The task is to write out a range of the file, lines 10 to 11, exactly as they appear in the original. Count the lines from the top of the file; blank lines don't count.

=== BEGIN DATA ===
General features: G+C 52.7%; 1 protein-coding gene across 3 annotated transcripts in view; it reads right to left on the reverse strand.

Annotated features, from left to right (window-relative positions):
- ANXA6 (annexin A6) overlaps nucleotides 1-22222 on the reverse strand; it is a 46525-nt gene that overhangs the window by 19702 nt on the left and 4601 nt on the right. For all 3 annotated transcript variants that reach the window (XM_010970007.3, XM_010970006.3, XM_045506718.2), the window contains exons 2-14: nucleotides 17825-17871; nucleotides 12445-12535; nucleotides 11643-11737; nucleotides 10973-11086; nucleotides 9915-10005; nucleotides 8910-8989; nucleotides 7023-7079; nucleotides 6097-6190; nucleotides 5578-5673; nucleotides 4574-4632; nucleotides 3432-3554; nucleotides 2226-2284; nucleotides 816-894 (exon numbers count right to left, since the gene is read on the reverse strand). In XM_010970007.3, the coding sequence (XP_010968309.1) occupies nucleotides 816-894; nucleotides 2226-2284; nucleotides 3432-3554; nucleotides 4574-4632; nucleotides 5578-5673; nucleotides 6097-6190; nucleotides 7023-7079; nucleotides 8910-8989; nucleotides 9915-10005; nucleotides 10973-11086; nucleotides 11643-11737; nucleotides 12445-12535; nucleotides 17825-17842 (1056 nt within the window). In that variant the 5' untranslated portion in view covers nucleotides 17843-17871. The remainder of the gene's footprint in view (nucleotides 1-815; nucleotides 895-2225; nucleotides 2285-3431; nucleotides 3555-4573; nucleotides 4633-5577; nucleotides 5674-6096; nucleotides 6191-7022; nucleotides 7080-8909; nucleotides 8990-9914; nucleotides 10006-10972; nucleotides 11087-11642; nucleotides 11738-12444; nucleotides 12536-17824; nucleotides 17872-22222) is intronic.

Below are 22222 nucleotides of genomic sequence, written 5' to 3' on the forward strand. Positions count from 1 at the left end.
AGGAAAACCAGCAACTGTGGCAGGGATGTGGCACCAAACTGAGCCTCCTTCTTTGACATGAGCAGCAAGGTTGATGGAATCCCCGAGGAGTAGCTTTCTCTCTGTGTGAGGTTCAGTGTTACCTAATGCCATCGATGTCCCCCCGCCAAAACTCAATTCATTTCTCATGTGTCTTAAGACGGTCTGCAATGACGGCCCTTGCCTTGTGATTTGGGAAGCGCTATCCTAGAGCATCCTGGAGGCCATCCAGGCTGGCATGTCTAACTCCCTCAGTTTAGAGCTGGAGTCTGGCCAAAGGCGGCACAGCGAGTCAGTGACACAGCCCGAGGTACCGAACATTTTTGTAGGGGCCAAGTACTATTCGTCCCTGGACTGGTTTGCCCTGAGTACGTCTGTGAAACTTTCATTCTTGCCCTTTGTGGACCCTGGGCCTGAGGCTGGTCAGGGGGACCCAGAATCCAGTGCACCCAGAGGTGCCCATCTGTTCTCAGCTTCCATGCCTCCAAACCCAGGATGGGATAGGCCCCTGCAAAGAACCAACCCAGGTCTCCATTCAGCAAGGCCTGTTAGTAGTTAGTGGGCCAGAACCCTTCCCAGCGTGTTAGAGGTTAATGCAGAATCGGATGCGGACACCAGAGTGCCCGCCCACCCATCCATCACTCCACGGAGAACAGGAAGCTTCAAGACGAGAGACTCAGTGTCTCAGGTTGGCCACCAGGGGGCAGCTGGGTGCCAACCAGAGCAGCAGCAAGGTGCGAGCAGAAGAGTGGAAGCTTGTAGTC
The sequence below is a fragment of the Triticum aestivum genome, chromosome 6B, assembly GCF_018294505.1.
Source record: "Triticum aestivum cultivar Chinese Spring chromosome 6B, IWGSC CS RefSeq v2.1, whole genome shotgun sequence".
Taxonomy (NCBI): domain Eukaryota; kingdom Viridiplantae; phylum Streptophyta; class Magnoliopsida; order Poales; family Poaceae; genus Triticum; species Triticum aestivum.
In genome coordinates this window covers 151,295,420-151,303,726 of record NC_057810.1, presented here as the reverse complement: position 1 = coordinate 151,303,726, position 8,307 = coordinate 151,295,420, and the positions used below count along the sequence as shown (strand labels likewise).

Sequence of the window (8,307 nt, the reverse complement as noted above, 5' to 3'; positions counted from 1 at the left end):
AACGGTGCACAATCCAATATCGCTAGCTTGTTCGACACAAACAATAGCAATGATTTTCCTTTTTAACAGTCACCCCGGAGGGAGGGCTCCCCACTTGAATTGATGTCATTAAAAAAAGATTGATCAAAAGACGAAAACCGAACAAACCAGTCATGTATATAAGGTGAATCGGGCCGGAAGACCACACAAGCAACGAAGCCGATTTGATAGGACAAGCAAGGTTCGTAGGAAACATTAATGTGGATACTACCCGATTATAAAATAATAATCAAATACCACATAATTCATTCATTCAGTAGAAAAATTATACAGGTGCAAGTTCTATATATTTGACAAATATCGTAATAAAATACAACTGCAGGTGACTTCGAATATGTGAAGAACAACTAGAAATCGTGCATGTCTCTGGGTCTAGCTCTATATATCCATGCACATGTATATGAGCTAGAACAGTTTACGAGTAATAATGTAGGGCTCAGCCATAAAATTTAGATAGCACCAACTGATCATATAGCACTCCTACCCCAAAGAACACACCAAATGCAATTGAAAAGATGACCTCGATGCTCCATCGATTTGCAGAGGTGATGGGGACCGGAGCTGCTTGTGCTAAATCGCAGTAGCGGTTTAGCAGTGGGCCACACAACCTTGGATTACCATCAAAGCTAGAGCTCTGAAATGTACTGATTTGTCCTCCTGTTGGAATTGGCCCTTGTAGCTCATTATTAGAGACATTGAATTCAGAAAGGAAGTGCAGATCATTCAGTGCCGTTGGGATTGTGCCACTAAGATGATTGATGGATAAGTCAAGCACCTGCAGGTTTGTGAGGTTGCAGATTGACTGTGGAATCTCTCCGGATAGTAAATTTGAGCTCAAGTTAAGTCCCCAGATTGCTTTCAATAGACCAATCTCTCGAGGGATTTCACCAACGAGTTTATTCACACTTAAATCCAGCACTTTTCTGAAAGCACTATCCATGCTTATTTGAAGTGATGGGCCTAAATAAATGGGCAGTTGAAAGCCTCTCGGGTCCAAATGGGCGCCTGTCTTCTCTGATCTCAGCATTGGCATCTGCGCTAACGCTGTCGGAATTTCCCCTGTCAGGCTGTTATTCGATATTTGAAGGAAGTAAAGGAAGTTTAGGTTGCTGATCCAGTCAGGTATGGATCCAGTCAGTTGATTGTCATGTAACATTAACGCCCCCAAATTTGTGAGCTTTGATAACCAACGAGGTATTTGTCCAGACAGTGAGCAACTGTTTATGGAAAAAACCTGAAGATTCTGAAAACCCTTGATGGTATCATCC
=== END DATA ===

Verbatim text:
Sequence of the window (8,307 nt, the reverse complement as noted above, 5' to 3'; positions counted from 1 at the left end):
AACGGTGCACAATCCAATATCGCTAGCTTGTTCGACACAAACAATAGCAATGATTTTCCTTTTTAACAGTCACCCCGGAGGGAGGGCTCCCCACTTGAATTGATGTCATTAAAAAAAGATTGATCAAAAGACGAAAACCGAACAAACCAGTCATGTATATAAGGTGAATCGGGCCGGAAGACCACACAAGCAACGAAGCCGATTTGATAGGACAAGCAAGGTTCGTAGGAAACATTAATGTGGATACTACCCGATTATAAAATAATAATCAAATACCACATAATTCATTCATTCAGTAGAAAAATTATACAGGTGCAAGTTCTATATATTTGACAAATATCGTAATAAAATACAACTGCAGGTGACTTCGAATATGTGAAGAACAACTAGAAATCGTGCATGTCTCTGGGTCTAGCTCTATATATCCATGCACATGTATATGAGCTAGAACAGTTTACGAGTAATAATGTAGGGCTCAGCCATAAAATTTAGATAGCACCAACTGATCATATAGCACTCCTACCCCAAAGAACACACCAAATGCAATTGAAAAGATGACCTCGATGCTCCATCGATTTGCAGAGGTGATGGGGACCGGAGCTGCTTGTGCTAAATCGCAGTAGCGGTTTAGCAGTGGGCCACACAACCTTGGATTACCATCAAAGCTAGAGCTCTGAAATGTACTGATTTGTCCTCCTGTTGGAATTGGCCCTTGTAGCTCATTATTAGAGACATTGAATTCAGAAAGGAAGTGCAGATCATTCAGTGCCGTTGGGATTGTGCCACTAAGATGATTGATGGATAAGTCAAGCACCTGCAGGTTTGTGAGGTTGCAGATTGACTGTGGAATCTCTCCGGATAGTAAATTTGAGCTCAAGTTAAGTCCCCAGATTGCTTTCAATAGACCAATCTCTCGAGGGATTTCACCAACGAGTTTATTCACACTTAAATCCAGCACTTTTCTGAAAGCACTATCCATGCTTATTTGAAGTGATGGGCCTAAATAAATGGGCAGTTGAAAGCCTCTCGGGTCCAAATGGGCGCCTGTCTTCTCTGATCTCAGCATTGGCATCTGCGCTAACGCTGTCGGAATTTCCCCTGTCAGGCTGTTATTCGATATTTGAAGGAAGTAAAGGAAGTTTAGGTTGCTGATCCAGTCAGGTATGGATCCAGTCAGTTGATTGTCATGTAACATTAACGCCCCCAAATTTGTGAGCTTTGATAACCAACGAGGTATTTGTCCAGACAGTGAGCAACTGTTTATGGAAAAAACCTGAAGATTCTGAAAACCCTTGATGGTATCATCC